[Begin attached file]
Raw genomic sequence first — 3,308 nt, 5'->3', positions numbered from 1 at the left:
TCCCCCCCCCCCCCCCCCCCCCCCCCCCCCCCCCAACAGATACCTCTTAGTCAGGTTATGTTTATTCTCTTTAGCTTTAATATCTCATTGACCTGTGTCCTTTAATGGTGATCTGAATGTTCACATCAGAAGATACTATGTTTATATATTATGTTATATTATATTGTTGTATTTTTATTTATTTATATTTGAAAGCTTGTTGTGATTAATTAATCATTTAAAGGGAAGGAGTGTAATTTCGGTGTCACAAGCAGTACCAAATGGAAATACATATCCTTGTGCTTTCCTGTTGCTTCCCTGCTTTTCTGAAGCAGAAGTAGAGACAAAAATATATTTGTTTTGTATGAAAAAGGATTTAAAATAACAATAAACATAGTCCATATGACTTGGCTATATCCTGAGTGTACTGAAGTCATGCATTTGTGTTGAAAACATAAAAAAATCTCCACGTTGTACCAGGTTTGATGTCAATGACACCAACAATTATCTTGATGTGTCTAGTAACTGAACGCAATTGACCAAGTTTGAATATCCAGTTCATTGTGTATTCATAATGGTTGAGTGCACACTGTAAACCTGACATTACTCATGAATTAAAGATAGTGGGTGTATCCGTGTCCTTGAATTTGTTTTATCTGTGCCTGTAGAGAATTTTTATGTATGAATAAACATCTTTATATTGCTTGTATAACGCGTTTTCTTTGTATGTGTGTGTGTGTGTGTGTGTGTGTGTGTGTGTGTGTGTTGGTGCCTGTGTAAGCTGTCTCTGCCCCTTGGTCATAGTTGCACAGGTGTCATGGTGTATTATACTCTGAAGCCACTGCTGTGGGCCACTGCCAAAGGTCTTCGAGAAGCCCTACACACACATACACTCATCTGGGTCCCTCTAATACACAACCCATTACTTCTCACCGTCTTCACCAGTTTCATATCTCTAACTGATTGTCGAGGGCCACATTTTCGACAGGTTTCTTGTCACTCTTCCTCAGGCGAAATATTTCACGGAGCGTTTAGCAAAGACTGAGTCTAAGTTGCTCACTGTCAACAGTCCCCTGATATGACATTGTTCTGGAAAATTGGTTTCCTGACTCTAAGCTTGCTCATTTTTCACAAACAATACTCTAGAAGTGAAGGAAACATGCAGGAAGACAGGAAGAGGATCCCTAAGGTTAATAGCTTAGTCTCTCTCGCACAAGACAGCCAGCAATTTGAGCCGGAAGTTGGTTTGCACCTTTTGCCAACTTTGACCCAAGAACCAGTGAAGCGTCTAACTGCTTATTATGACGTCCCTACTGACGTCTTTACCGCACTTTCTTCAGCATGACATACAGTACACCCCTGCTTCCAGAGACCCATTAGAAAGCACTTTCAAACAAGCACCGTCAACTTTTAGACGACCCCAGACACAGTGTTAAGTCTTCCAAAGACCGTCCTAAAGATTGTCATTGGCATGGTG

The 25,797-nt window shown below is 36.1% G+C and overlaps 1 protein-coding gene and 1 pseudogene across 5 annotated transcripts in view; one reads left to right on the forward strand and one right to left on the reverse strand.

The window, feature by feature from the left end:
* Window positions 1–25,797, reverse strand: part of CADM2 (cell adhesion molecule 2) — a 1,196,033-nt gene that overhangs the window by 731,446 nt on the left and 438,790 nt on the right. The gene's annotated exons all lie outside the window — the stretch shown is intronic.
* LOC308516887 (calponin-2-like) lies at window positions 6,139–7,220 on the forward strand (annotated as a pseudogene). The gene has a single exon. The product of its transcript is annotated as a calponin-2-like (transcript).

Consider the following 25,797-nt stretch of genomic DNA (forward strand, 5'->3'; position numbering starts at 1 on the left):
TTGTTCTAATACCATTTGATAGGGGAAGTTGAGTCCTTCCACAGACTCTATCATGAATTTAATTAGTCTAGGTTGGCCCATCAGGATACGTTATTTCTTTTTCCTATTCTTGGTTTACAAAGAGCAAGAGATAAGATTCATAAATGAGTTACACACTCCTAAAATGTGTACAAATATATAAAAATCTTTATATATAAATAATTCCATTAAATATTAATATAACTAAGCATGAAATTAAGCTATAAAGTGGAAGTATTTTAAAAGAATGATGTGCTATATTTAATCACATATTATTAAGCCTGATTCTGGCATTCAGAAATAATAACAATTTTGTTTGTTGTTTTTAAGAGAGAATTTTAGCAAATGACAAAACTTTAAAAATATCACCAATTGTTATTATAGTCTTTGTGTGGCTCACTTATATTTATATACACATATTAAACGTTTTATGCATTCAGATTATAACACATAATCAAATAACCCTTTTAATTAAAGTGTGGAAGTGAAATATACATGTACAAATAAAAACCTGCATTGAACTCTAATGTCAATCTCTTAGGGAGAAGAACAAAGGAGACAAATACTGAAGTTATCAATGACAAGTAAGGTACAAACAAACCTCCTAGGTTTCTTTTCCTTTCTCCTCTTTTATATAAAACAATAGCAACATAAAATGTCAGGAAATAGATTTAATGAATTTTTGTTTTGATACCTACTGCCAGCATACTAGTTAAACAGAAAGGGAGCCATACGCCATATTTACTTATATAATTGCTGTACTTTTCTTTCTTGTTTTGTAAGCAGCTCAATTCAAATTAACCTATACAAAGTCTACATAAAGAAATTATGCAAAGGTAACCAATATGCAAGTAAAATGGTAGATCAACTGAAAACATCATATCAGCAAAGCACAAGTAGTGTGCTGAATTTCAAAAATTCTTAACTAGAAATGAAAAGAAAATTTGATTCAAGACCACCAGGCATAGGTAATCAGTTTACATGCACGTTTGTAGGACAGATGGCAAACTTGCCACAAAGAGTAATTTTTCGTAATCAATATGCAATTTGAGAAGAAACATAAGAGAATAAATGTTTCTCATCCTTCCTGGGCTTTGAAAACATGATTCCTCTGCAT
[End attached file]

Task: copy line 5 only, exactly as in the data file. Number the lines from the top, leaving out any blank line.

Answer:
* Window positions 1–25,797, reverse strand: part of CADM2 (cell adhesion molecule 2) — a 1,196,033-nt gene that overhangs the window by 731,446 nt on the left and 438,790 nt on the right. The gene's annotated exons all lie outside the window — the stretch shown is intronic.